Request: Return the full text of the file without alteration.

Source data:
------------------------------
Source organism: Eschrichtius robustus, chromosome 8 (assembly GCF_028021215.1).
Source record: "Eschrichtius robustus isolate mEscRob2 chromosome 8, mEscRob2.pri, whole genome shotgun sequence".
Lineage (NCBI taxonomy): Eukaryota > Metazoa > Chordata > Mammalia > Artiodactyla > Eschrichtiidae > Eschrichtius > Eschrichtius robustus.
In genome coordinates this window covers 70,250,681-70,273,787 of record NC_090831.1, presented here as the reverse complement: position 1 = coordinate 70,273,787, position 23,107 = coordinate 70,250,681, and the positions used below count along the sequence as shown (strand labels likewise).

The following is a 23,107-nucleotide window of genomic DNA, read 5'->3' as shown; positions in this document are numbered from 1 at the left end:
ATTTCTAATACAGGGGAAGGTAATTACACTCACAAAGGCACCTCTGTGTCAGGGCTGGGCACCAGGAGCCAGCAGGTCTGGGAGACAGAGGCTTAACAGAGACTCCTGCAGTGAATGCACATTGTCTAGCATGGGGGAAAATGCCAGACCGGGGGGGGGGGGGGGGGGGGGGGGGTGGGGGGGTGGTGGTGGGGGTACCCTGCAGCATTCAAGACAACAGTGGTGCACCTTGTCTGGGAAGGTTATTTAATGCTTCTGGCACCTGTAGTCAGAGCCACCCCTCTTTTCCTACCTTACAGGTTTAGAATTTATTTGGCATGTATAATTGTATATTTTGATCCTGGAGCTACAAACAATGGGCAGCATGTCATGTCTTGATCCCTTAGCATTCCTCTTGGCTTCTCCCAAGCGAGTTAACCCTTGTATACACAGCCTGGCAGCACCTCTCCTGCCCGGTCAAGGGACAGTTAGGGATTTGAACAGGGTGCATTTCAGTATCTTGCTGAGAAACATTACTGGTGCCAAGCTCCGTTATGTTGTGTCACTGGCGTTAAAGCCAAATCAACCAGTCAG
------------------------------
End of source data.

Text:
Source organism: Eschrichtius robustus, chromosome 8 (assembly GCF_028021215.1).
Source record: "Eschrichtius robustus isolate mEscRob2 chromosome 8, mEscRob2.pri, whole genome shotgun sequence".
Lineage (NCBI taxonomy): Eukaryota > Metazoa > Chordata > Mammalia > Artiodactyla > Eschrichtiidae > Eschrichtius > Eschrichtius robustus.
In genome coordinates this window covers 70,250,681-70,273,787 of record NC_090831.1, presented here as the reverse complement: position 1 = coordinate 70,273,787, position 23,107 = coordinate 70,250,681, and the positions used below count along the sequence as shown (strand labels likewise).

The following is a 23,107-nucleotide window of genomic DNA, read 5'->3' as shown; positions in this document are numbered from 1 at the left end:
ATTTCTAATACAGGGGAAGGTAATTACACTCACAAAGGCACCTCTGTGTCAGGGCTGGGCACCAGGAGCCAGCAGGTCTGGGAGACAGAGGCTTAACAGAGACTCCTGCAGTGAATGCACATTGTCTAGCATGGGGGAAAATGCCAGACCGGGGGGGGGGGGGGGGGGGGGGGGGTGGGGGGGTGGTGGTGGGGGTACCCTGCAGCATTCAAGACAACAGTGGTGCACCTTGTCTGGGAAGGTTATTTAATGCTTCTGGCACCTGTAGTCAGAGCCACCCCTCTTTTCCTACCTTACAGGTTTAGAATTTATTTGGCATGTATAATTGTATATTTTGATCCTGGAGCTACAAACAATGGGCAGCATGTCATGTCTTGATCCCTTAGCATTCCTCTTGGCTTCTCCCAAGCGAGTTAACCCTTGTATACACAGCCTGGCAGCACCTCTCCTGCCCGGTCAAGGGACAGTTAGGGATTTGAACAGGGTGCATTTCAGTATCTTGCTGAGAAACATTACTGGTGCCAAGCTCCGTTATGTTGTGTCACTGGCGTTAAAGCCAAATCAACCAGTCAG